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Our research clusters provide a critical space for the interdisciplinary research and collaboration not easily accomplished in a single department program. Clusters are meant to facilitate exchange among faculty and graduate students in workshops, symposia or mini-conferences to encourage experimentation with new forms of collaboration within and beyond UC Davis and to broaden the aims of faculty research in the humanities and humanistic social sciences. In addition to programming, we encourage clusters to view this as seed funding and to think about ways the cluster can serve as an incubator for larger projects in the future.

In 2014-2015, we sponsored eight research clusters that received awards of up to

$5,000. This year our clusters focused on a variety of topics, including researching Indian Ocean cultures, transnational perspectives for scholarship and teaching on women and gender, and the idea of rhetoric as a field of study.

Cluster on Language Research Faculty Coordinator: Robert Blake (Spanish & Portuguese) The cluster on Language Research expanded its local sympo- sium to host a second annual UC Davis Symposium on Language Research in spring 2015, drawing participants and presenters from four UC campuses and five other California universities. The symposium was also diverse in terms of disciplines with panelists representing seven different academic departments (Linguistics, Spanish, French, Education, TESOL/ English, Psychology, and Modern Languages and Literatures) that made for a very interdisciplinary conversation around language acquisition and interdisciplinary methods. Aside from expanding their research networks across California and across campus, the cluster participants, faculty and graduate students, used their bi-weekly meetings to prepare a proposal for a special issue of the interdisciplinary journal L2, published by the Berkeley Language Center.

The Digital Premodern: From Codex to Code Faculty Coordinators: Claire Waters (English) and Matthew Vernon (English) The goal of this research cluster was to explore the spaces of productive interaction between medieval studies and digital humanities. By putting fields that ostensibly are at opposite poles of research methodologies and objects of inquiry, they hoped to stimulate discussions about the potential and limits of digital work, develop skills for creating field-specific research tools, and initiate conversations across the university and across the country about new directions in humanistic work. The cluster supported three major events in 2014-2015 with a capstone two-day symposium, co-organized with the UC Davis IMMERSe group. Its investigation of new directions in medieval studies has progressed from media and posthuman- ism to performance and archival studies and into digital humanities. Each of these topics has afforded the cluster perspectives on topics that are allied with medieval studies, but which lend themselves to styles of presentation and research that are uncommon within traditional modes of doing medieval studies. In this way, they have accumulated an archive of ideas for future projects on campus and for wider profes- sional and popular audiences. Participants have begun to plan future digital work and to lay the groundwork for more cross-temporal and interdisciplinary work.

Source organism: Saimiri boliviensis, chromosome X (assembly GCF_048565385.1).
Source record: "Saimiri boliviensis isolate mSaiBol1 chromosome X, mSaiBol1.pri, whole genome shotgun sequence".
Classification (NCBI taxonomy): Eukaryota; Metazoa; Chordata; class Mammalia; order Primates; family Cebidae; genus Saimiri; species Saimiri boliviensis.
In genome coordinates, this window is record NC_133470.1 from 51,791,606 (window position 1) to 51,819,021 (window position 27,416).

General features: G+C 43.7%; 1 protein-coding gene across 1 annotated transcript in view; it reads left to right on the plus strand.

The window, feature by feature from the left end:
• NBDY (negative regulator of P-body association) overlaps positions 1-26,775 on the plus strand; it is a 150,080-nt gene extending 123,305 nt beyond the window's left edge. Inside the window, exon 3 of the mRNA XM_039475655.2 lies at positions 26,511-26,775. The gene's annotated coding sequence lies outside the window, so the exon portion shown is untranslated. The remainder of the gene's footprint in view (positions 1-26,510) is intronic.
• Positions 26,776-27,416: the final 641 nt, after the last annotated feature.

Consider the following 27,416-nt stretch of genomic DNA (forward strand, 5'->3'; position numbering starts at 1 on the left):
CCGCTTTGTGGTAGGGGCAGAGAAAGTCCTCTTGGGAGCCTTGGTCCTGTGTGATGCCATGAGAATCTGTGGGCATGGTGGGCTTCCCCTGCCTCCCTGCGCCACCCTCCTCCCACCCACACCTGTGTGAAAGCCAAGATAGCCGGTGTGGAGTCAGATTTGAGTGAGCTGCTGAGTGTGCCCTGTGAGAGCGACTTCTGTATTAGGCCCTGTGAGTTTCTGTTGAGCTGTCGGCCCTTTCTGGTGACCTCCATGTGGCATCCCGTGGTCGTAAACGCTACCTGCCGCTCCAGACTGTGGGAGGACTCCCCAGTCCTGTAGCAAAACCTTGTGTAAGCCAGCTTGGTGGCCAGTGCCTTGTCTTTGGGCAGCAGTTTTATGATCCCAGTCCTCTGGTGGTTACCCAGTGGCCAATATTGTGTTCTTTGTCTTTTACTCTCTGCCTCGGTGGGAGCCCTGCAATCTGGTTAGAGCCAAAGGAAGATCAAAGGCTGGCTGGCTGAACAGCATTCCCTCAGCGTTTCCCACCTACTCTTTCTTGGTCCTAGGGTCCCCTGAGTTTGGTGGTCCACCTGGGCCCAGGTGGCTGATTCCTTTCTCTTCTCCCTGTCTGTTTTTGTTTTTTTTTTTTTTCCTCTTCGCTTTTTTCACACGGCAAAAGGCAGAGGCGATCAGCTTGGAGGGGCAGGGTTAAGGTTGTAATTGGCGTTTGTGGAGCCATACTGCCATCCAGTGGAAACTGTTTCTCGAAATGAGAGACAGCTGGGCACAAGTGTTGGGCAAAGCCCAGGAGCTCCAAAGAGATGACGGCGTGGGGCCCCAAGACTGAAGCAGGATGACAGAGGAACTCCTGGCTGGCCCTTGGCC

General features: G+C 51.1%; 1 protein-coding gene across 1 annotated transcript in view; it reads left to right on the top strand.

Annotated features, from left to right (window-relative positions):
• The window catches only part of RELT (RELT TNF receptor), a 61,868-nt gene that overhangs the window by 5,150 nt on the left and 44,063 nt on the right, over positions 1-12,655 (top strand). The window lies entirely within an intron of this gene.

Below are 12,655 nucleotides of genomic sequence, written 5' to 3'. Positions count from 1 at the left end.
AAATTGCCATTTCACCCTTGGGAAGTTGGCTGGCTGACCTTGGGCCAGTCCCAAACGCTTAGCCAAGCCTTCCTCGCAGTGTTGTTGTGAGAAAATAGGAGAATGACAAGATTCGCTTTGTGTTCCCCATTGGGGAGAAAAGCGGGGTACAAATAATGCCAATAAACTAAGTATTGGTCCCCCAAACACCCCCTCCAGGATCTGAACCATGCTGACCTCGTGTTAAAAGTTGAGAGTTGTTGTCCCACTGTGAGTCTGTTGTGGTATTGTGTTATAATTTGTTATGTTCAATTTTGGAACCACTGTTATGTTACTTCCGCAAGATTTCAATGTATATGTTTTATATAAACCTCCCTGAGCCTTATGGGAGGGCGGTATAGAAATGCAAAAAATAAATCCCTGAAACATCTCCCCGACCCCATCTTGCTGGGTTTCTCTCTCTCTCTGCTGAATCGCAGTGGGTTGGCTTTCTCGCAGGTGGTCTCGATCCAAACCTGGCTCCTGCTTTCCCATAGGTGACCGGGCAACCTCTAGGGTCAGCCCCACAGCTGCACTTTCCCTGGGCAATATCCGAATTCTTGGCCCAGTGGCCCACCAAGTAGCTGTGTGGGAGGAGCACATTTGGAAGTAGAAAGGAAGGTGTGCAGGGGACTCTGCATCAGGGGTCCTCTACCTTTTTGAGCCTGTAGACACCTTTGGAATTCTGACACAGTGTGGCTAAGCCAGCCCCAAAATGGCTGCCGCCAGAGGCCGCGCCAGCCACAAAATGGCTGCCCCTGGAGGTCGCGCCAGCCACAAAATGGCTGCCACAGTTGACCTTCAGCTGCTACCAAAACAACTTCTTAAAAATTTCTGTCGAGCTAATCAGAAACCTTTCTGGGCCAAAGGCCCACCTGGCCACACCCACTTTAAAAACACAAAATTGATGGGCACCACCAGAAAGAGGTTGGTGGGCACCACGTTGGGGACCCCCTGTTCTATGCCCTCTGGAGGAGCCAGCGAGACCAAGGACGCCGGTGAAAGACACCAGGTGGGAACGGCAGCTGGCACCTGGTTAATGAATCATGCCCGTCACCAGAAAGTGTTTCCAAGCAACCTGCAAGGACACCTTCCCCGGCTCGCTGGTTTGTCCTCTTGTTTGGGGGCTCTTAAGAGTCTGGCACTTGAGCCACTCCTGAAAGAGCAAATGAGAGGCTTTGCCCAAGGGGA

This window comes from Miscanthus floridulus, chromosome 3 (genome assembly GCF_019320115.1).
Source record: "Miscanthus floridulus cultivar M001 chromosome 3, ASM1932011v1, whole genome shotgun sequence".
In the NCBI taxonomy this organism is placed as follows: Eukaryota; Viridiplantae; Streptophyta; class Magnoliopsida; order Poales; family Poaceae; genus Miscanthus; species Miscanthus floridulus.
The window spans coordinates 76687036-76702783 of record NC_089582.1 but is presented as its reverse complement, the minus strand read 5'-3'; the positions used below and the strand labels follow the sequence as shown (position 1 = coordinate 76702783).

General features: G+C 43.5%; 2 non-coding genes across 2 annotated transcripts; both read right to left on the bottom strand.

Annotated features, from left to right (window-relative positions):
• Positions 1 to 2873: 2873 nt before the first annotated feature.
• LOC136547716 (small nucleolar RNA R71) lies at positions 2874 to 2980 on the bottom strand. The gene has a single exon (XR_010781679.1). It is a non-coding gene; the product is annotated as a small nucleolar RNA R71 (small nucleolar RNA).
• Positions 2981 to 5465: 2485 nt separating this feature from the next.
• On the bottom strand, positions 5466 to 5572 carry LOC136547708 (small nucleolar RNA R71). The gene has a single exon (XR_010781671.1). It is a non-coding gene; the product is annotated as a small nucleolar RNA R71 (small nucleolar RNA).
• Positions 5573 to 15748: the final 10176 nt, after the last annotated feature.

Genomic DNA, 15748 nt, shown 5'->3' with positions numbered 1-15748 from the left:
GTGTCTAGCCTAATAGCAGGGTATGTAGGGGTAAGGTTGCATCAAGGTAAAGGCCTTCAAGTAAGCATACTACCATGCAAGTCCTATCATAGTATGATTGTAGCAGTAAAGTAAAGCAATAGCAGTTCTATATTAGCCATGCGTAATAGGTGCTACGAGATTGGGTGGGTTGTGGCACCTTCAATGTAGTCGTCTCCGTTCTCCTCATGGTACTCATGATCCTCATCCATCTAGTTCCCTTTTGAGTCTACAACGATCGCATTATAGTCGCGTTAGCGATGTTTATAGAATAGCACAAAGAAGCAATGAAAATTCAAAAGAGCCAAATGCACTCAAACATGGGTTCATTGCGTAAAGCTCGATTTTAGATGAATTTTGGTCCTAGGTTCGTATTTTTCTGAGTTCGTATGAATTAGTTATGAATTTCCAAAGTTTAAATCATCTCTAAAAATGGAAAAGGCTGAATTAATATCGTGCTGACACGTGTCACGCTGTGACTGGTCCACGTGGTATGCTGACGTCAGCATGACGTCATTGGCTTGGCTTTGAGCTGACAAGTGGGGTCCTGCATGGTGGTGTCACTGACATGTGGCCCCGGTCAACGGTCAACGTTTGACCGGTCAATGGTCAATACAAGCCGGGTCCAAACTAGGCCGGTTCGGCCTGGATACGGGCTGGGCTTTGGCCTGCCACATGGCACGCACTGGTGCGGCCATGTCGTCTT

Indian Ocean Imaginaries: Place-Making, Practices, and Networks Faculty Coordinators: Smriti Srivinas (Anthropology) and Bettina Ng’weno (African American and African Studies) The Indian Ocean Imaginaries cluster brought together 14 members from anthropology, African American and African Studies, music, geography, cultural studies, English and religious studies to create an explicit community focused on the Indian Ocean world. Indian Ocean Studies has emerged in the last decade as a growing interdisciplinary field and has offered a response to the compartmentalization of specific area studies as well as a way of thinking about mixtures, globaliza- tion and movement that does not necessarily privilege the West. Meeting bi-monthly to collate and share a set of key texts on the Indian Ocean, the cluster developed a successful proposal for the Mellon Research Initiatives in the Humanities. For that reason, it postponed a planned conference to fall 2015 that would additionally serve as the launch of the Mellon Research Initiative Reimagining Indian Ocean Worlds. That will also allow for the participation of the Mellon visiting professor as well as international and national scholars work- ing in this emerging field.

Multidisciplinary Psychoanalytic Research Cluster Faculty Coordinators: James Smith (Anthropology) and Li Zhang (Anthropology)

This cluster was a workhorse of the Humanities Institute cluster program, sponsoring 17 discrete events across the academic year, including four film screenings, nine faculty talks, two socials, a collaborative writing event, and a UC-wide psychoanalytic retreat organized by UCLA that members were able to attend. Among the most significant outcomes was the ability of UC Davis faculty to share works in progress with a community of like-minded scholars. Those forums and other events allowed participants to build an intellectual and pedagogical network both on and off campus that will contrib- ute to individual research projects as well as seed future collaborative work.

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